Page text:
Natural Sources of Creatine
Creatine is directly obtained from sources of skeletal muscle, i.e. meat and fish. During the digestive process the creatine contained within these foods is directly released into the blood stream where it is transported to skeletal muscle for absorption.
For example, 2-3 pounds of raw meat or fish contain the equivalent of 5 grams of pure creatine monohydrate powder, which is roughly the amount of creatine required as a daily dose for a supplementing athlete. Since heat degrades creatine, however, cooking will reduce the creatine content of these foods and increases the amount you’ll need to eat to obtain a given amount of creatine. Problem comes when you don’t want to eat all that raw meat and fish. Consuming high amounts of the later could lead to mercury poisoning. What if you don’t eat meat? Have no fear I haven’t forgotten about you.
Vegetarians: now because you do not consume meat and fish you will express lower than “normal” creatine levels. The same is true for lacto-vegetarians, which limit their animal protein consumption to milk and eggs. Creatine in its supplement form I would definitely advise for such athletes who purposefully restrict their animal protein intake.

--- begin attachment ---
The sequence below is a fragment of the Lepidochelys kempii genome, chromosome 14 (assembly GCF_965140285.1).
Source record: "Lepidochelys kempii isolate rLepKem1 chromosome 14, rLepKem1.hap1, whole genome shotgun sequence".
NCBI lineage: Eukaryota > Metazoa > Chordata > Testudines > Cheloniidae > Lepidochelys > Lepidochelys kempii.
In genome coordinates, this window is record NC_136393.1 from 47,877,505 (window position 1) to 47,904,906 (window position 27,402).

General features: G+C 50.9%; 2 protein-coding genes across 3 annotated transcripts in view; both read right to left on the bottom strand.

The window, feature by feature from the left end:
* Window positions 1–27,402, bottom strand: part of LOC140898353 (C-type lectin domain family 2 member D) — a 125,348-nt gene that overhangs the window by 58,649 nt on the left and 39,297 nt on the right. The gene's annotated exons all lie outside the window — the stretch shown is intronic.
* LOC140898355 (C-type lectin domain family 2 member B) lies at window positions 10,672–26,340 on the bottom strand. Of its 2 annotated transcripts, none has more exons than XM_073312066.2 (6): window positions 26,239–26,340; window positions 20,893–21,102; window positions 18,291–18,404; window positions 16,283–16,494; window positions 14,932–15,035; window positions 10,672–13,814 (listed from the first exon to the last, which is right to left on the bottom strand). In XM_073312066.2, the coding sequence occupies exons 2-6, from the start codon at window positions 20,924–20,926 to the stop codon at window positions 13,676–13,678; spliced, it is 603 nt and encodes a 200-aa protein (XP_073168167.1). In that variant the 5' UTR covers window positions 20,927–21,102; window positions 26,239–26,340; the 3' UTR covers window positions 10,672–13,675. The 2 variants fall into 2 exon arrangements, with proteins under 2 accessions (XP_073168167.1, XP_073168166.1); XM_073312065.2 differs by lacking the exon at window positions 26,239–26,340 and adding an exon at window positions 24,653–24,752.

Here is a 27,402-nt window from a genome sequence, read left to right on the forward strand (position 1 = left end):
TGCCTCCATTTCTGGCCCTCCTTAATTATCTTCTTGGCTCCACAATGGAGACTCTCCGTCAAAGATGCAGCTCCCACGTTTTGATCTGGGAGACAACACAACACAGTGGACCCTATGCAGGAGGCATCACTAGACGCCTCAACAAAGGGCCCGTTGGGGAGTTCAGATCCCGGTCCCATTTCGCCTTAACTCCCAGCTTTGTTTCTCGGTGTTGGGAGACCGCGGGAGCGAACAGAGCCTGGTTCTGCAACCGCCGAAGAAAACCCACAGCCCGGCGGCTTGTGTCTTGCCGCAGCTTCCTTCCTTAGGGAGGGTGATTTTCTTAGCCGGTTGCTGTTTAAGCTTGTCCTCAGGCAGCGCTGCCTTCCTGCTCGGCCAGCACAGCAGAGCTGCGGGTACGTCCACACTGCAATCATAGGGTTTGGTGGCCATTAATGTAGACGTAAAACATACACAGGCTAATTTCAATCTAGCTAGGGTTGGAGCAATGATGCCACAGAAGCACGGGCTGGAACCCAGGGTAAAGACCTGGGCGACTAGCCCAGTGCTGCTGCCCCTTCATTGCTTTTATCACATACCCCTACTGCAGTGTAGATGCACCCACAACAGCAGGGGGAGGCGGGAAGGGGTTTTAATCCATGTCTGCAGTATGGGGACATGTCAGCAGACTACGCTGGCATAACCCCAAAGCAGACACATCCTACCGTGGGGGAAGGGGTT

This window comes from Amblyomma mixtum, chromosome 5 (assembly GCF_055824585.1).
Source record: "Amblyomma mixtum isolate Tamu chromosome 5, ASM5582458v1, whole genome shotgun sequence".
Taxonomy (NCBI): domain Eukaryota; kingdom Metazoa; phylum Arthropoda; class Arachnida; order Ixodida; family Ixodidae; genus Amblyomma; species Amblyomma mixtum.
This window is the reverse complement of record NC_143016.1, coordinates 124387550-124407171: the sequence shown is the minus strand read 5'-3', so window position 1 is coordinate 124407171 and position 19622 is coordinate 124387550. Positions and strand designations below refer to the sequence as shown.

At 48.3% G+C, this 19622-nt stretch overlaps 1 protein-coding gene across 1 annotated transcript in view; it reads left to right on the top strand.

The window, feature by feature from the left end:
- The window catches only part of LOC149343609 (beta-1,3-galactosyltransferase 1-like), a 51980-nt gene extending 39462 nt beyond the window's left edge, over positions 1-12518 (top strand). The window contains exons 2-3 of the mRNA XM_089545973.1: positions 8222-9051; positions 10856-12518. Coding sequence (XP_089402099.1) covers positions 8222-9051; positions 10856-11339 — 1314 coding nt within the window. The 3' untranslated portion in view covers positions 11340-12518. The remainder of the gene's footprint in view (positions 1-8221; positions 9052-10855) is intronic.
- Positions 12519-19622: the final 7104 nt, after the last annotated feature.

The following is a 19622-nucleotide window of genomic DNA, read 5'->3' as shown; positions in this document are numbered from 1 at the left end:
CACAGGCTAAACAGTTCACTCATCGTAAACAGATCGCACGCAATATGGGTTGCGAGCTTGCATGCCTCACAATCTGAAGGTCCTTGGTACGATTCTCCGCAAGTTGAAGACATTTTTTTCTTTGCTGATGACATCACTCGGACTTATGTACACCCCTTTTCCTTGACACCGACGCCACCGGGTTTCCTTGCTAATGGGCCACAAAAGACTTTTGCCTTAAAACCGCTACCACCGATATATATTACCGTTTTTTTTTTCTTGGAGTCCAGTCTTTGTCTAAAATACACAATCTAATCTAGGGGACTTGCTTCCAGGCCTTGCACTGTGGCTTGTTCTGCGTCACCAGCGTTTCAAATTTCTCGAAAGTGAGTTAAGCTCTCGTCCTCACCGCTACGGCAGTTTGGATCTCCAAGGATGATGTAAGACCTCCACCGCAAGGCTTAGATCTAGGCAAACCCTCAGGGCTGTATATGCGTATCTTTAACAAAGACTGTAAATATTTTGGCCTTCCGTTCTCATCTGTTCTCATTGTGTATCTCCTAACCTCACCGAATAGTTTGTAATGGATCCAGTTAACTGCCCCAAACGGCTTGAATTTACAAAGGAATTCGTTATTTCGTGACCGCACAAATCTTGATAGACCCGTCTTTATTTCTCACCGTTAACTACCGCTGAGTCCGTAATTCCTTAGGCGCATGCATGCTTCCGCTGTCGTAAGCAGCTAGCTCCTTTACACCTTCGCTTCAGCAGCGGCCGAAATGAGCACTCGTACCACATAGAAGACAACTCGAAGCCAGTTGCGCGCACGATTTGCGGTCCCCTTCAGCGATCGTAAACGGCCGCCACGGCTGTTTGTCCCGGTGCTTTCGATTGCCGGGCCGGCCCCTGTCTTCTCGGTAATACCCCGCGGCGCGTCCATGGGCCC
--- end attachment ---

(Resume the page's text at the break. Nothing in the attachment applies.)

Interestingly, vegetarians and vegans also typically express higher than average plasma homocysteine levels, since they must solely rely on their body’s capacity to synthesize creatine from arginine, glycine and methionine (see below CREATINE SYNTHESIS). Further accentuating the already elevated levels of homocysteine in vegetarians (and vegans) is the fact that animal proteins are the richest natural sources of the B-vitamins (folic acid, B 12 and B6) used to clear homocysteine from the blood stream and to restore the body’s methyl reserves. Creatine and vitamin B supplementation may prove particularly beneficial in these cases.